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Women @ Energy: Jana Thayer

March 13, 2013 - 8:59am

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Dr. Jana Thayer works on the Fermi gamma-ray space telescope.

Dr. Jana Thayer works on the Fermi gamma-ray space telescope.

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Dr. Jana Thayer earned her B.S. in Engineering Physics and a Ph.D. in Particle Physics from the University of Illinois and the Ohio State University, respectively. She then served as a postdoctoral scientist at the University of Rochester, where she continued her doctoral research into the radiative decays of mesons containing bottom quarks.  Dr. Thayer was a long-term member of the CLEO collaboration. In 2004 she took a position with the SLAC National Accelerator Laboratory working on the Fermi gamma-ray space telescope to which she made many contributions. In particular she was the lead for the Large Area Telescope (LAT) flight software team. This team received a NASA Group Achievement Award. Dr. Thayer then assumed responsibility for leading the data acquisition team for the Linac Coherent Light Source, and still serves in this role. She is also the LCLS Photon control and data systems deputy manager and the Cherenkov Telescope Array MRI deputy project manager.

1) What inspired you to work in STEM?

I grew up near Fermilab and was fortunate enough to attend one of their Saturday morning physics programs which introduced me to some of the ideas of particle physics and made me want to learn more.  I was mystified by the concepts introduced and enthralled by the big machines required to study them. It was there that I first got hooked on instrumentation and learning about the fundamental building blocks of matter.   When I went to college I majored in physics, and I found both a sense of community and an intellectual endeavor to which I wanted to contribute.

2) What excites you about your work at the Energy Department?

Short answer:  I love working at the cutting edge on a variety of experiments that contribute significantly to the sum of human knowledge.  I enjoy working on innovative hardware and software that enables basic science research.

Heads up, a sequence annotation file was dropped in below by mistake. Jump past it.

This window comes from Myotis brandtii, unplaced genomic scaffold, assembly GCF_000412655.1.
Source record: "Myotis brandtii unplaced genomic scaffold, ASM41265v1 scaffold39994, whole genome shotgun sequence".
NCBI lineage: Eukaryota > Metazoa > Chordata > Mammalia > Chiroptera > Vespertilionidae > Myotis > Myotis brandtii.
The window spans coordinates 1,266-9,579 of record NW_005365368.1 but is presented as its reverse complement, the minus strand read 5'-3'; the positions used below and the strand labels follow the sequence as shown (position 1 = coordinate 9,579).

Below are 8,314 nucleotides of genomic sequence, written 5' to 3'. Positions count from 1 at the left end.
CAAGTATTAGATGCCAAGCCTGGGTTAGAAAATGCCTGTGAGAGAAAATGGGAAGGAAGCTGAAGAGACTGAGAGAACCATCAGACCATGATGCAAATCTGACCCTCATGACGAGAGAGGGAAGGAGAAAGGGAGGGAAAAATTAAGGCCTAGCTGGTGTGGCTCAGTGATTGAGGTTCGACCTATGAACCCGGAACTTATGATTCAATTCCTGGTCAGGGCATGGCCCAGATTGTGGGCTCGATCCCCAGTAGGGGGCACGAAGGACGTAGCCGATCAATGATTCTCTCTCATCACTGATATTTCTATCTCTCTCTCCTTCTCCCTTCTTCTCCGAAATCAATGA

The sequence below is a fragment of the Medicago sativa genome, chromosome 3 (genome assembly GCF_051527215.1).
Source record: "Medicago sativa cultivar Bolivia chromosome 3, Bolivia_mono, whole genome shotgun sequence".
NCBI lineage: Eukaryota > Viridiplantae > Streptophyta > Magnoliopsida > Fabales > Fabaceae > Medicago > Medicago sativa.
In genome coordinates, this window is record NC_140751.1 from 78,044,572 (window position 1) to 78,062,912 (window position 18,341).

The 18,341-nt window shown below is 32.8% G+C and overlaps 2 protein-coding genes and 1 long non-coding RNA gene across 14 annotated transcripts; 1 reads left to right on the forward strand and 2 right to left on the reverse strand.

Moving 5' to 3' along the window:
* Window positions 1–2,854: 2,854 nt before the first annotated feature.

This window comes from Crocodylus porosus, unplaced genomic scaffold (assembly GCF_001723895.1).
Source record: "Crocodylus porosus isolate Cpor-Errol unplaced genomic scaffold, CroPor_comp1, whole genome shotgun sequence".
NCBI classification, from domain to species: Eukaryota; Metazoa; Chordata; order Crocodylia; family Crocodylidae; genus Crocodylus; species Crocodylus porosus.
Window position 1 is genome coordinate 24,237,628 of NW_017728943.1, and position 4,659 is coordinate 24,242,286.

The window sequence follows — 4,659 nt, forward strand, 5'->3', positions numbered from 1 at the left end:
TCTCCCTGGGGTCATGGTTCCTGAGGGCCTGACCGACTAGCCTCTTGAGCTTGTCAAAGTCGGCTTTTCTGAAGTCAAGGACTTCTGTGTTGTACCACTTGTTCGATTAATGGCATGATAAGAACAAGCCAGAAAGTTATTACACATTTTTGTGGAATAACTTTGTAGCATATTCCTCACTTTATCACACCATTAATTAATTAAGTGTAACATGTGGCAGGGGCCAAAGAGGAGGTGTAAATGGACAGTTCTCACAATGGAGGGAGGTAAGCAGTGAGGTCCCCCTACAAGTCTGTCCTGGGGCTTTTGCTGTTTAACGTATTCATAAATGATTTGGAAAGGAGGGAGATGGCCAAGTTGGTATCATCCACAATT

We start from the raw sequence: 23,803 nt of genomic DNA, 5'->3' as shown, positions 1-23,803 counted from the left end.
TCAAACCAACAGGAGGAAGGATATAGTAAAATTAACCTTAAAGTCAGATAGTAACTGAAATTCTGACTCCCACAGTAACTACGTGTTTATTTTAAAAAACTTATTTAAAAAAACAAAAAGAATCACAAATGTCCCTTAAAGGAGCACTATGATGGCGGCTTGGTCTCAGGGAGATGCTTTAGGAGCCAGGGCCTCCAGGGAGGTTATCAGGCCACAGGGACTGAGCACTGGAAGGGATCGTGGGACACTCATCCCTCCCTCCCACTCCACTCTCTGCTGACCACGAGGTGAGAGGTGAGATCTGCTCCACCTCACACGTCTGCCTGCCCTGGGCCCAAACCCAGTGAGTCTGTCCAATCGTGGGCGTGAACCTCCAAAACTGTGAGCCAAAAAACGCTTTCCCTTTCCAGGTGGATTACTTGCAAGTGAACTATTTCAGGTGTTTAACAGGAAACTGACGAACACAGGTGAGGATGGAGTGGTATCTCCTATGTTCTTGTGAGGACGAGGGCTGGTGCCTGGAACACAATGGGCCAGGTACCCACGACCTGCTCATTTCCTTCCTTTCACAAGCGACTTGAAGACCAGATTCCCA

Long answer:

Because of the skillset I gained in working with the hardware and software required to readout large instruments, I have been able to work on two fantastic projects at SLAC:   the data acquisition system for LCLS and the Fermi Gamma-ray Space Telescope.

The Linac Coherent Light Source (LCLS) generates an amount of data comparable to particle physics experiments, which is unlike previous photon science experiments, so it's a surprisingly good fit for someone with a particle physics background.  The data acquisition system reads out, stores, and processes the data captured by the instrument detectors and makes it visible to scientists sitting in the control room.  I love the enthusiasm and dedication that everyone brings to each new experiment, especially in light of the fact that almost everything that LCLS does is new and exciting and has never been done before (or couldn't be done before). There are essentially two new experiments every week in LCLS, and you can really feel everyone pulling together to make them work and to get the best data possible out of each one.  For me, it's challenging and exciting to have such quick turnover between experiments - not like high energy physics at all!  There are different technical challenges every week, lots to learn, and scientists who are really pushing the envelope every day.  In the end, I like the fact that we are all pushed up to and beyond or limits to do cutting edge science.